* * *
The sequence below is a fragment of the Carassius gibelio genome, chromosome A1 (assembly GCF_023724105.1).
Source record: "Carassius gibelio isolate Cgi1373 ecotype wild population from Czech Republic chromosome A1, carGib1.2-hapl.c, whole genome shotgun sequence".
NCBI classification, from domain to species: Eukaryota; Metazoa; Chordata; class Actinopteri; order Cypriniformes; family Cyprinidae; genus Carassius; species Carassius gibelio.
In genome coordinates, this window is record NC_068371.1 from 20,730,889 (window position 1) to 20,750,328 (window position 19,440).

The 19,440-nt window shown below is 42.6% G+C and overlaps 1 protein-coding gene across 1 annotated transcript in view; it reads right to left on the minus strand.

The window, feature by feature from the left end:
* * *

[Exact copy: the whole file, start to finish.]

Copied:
The sequence below is a fragment of the Carassius gibelio genome, chromosome A1 (assembly GCF_023724105.1).
Source record: "Carassius gibelio isolate Cgi1373 ecotype wild population from Czech Republic chromosome A1, carGib1.2-hapl.c, whole genome shotgun sequence".
NCBI classification, from domain to species: Eukaryota; Metazoa; Chordata; class Actinopteri; order Cypriniformes; family Cyprinidae; genus Carassius; species Carassius gibelio.
In genome coordinates, this window is record NC_068371.1 from 20,730,889 (window position 1) to 20,750,328 (window position 19,440).

The 19,440-nt window shown below is 42.6% G+C and overlaps 1 protein-coding gene across 1 annotated transcript in view; it reads right to left on the minus strand.

The window, feature by feature from the left end: